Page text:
Dr. Kate Ralston, director of enrollment data analytics, has been recognized once again for her industry-leading abilities to apply research to practical enrollment management strategies.
Dr. Ralston led a session at the 2023 AACRAO Strategic Enrollment Management Conference – held Nov. 5-8 in Seattle, WA – that earned a National Student Clearinghouse (NSC) Research Award, marking it as one of the conference's most insightful presentations.
Her session, “Up Your Competition (Analysis): Understanding student mobility and college choice with data at your fingertips,” focused on maximizing the utility of institutional data to improve understanding of their students and where their institution ranks among competition in the college marketplace.
Hundreds of professionals submit their research to the AACRAO SEM Conference annually. Dr. Ralston’s session is one of four to receive a NSC Research Award in 2023.
This recognition at the AACRAO conference is not a first for Dr. Ralston. It is the third consecutive year and the fifth time overall that she has been honored by the NSC. Her previous awards include a collaborative study with Dr. Brent Gage, associate vice president for enrollment management and strategy, on student personas in 2021 and a project with Dr. Gage and Justin Bowker, an undergraduate student statistician, on high school GPA inflation in 2022. Her efforts to share these impactful findings and strategies exemplify the University of Iowa's commitment to innovative, data-driven approaches in higher education.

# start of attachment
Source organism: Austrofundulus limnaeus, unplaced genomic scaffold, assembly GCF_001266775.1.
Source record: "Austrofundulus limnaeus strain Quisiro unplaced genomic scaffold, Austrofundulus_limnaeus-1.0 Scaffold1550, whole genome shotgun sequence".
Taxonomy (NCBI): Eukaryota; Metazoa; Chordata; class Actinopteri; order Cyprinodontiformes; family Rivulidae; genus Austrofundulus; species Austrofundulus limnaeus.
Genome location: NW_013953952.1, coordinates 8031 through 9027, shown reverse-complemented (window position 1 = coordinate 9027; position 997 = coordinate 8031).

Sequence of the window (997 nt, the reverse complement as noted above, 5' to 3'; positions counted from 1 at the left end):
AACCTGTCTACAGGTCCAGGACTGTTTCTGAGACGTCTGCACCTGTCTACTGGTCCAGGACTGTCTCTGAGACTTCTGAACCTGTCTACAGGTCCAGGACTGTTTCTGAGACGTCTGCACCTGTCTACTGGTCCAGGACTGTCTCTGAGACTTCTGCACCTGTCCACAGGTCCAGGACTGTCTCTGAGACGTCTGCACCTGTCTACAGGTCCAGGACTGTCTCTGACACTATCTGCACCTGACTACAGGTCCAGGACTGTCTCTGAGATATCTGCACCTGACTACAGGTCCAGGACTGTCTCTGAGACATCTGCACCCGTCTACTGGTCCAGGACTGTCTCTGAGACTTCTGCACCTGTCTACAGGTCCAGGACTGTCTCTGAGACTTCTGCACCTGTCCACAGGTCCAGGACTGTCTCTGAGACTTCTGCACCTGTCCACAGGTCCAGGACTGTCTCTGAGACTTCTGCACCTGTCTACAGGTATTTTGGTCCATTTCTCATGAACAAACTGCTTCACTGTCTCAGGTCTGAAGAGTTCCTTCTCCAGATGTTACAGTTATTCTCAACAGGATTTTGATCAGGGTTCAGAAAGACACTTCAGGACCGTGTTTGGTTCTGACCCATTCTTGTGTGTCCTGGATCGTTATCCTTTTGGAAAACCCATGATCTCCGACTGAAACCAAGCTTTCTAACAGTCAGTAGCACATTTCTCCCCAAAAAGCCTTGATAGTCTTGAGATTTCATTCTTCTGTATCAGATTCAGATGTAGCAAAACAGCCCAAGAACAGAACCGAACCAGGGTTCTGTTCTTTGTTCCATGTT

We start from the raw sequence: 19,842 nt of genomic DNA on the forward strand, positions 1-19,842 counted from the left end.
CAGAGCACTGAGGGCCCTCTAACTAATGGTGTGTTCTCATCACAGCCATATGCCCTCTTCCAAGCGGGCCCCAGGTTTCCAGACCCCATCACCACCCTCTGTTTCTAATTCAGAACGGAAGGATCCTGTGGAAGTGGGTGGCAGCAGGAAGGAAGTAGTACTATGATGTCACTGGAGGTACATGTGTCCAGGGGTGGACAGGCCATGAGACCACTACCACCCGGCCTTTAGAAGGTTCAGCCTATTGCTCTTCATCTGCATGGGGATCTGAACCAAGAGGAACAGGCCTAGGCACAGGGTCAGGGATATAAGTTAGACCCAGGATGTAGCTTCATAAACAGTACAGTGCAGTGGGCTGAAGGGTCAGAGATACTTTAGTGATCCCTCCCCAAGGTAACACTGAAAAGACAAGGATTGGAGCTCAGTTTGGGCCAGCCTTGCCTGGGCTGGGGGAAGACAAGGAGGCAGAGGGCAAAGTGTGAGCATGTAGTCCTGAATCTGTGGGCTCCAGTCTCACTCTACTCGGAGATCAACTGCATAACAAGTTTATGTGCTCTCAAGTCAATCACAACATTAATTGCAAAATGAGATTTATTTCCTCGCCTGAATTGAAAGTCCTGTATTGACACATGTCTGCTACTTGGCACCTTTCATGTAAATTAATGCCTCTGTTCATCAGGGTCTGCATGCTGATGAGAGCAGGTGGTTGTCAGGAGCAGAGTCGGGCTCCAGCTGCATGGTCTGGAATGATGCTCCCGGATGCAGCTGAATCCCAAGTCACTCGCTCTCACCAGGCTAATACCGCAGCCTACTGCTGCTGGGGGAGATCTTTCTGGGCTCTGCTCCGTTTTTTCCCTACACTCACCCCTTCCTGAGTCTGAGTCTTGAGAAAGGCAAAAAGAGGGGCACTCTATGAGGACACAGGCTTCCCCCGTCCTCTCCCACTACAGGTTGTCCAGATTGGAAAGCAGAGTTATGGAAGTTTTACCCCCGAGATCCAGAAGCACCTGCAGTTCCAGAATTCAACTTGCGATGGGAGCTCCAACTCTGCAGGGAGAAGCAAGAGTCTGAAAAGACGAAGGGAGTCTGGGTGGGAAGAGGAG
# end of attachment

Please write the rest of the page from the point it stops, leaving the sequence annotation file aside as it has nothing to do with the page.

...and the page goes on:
Prior to joining the University of Iowa, Dr. Ralston held roles at Iowa State University and ACT. In her current role, she spearheads various research activities that shape our university’s strategic enrollment initiatives. She is an integral part of the predictive modeling team and leads analytical efforts to adapt to evolving educational landscapes while upholding our university's mission and goals. Her work has been crucial in navigating challenges like the transition to test-optional admissions and early identification of at-risk students without standardized test scores.